|Wednesday, 03 May 2006|
"I trusted the doctors, I trusted the FDA ... and I feel betrayed by both," says Erin Evans, the mother of Rex who was prescribed the 'atypical' antipsychotic, Risperdal (risperidone) at age 8.
The drug damaged his brain--he now has to live with tardive dyskinesia (TD), an irreversible, severely disfiguring, neurological condition which is a risk linked to ALL antipsychotics. The manufacturer, Janssen, says, “Nobody knows how many children on atypicals get TD, but it's rare in adults.”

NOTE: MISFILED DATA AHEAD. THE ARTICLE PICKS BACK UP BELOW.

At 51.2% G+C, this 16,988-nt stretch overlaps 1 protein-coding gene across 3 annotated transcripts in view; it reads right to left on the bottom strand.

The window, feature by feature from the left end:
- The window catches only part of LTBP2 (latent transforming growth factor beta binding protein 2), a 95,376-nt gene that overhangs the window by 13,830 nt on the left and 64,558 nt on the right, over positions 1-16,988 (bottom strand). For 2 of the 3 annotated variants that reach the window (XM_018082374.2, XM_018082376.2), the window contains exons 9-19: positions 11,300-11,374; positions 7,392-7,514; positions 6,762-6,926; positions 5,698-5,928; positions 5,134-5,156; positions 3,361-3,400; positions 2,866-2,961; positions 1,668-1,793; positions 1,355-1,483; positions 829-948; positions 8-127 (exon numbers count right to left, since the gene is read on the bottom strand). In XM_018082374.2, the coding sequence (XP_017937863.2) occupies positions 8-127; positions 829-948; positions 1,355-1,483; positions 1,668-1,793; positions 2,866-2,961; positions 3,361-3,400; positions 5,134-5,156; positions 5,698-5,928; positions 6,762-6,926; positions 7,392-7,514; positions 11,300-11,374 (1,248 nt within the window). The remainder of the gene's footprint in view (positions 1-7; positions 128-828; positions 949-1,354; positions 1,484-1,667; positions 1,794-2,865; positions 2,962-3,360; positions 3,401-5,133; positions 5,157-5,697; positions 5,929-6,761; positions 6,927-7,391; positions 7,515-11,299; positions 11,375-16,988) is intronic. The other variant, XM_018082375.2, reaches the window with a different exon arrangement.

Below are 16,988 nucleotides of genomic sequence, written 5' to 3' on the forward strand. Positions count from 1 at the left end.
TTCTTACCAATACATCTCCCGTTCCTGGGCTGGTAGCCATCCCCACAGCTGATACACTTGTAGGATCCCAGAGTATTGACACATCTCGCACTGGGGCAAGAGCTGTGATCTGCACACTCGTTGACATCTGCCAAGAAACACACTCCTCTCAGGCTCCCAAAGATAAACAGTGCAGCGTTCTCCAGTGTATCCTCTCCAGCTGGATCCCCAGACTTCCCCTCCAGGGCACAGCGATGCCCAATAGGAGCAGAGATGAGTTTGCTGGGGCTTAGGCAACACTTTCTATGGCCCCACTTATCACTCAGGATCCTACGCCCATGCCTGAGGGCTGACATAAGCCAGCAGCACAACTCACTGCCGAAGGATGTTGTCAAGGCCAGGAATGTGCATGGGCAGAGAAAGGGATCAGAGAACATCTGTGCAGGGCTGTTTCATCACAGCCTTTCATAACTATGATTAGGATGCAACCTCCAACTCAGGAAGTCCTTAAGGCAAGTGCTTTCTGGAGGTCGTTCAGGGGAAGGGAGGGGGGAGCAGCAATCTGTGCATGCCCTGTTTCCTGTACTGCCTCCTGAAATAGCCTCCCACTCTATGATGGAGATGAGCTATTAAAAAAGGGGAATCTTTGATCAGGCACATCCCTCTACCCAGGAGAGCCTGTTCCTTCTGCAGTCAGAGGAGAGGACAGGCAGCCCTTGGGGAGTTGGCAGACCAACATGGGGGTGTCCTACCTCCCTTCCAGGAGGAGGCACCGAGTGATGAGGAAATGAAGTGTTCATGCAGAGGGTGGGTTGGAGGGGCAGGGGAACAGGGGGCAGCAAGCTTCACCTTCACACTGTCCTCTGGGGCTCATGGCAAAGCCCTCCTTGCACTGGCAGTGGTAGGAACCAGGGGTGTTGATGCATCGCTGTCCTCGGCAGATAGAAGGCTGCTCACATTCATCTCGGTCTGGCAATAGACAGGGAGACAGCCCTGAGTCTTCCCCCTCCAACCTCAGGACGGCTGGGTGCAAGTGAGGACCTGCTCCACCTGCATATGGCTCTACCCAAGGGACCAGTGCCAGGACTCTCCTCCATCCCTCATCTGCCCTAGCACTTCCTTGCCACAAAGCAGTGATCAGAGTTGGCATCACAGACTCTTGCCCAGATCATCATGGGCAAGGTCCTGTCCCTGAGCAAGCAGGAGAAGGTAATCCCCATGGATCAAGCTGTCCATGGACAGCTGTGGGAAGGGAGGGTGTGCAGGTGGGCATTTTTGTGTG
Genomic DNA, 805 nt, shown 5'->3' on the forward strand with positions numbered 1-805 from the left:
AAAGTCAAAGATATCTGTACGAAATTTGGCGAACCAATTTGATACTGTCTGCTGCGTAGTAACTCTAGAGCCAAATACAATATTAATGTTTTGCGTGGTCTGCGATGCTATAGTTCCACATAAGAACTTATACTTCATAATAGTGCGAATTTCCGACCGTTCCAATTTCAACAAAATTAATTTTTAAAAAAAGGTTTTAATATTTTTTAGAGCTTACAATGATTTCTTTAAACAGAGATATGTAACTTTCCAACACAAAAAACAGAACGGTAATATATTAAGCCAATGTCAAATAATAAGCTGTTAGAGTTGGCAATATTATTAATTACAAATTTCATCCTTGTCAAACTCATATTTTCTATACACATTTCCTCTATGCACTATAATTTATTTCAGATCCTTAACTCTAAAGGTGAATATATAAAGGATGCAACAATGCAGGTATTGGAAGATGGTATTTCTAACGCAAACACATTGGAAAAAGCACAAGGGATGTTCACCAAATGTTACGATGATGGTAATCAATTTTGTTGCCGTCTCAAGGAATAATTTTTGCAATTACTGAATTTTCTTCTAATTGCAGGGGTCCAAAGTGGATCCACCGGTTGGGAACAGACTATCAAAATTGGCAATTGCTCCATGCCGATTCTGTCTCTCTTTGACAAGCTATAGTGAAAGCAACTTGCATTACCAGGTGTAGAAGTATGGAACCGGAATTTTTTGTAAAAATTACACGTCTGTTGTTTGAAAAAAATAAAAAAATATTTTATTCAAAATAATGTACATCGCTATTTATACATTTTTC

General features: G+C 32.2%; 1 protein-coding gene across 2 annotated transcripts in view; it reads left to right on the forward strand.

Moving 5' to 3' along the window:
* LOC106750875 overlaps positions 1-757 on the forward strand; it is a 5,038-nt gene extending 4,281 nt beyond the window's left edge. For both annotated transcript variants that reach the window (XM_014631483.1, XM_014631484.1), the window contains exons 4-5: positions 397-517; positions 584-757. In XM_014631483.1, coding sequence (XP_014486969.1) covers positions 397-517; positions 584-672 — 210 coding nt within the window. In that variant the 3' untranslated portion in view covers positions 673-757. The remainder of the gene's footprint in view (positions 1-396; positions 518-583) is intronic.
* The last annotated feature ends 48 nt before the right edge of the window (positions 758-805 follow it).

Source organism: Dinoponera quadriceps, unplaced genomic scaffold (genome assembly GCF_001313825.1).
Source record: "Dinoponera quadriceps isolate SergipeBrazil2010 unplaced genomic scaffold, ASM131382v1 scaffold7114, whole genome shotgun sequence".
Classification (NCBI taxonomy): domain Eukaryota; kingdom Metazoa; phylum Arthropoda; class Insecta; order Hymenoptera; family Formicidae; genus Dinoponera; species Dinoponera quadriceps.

New anti-psychotic drugs carry risks for children
By Marilyn Elias,
Evan Kitchens had problems from birth. He suffered from lack of oxygen during a difficult delivery. As a baby, he wouldn't nurse properly, didn't want to be held and screamed for hours. "He hardly slept at all," says his mother, Mary Kitchens, a florist in Bandera, Texas.
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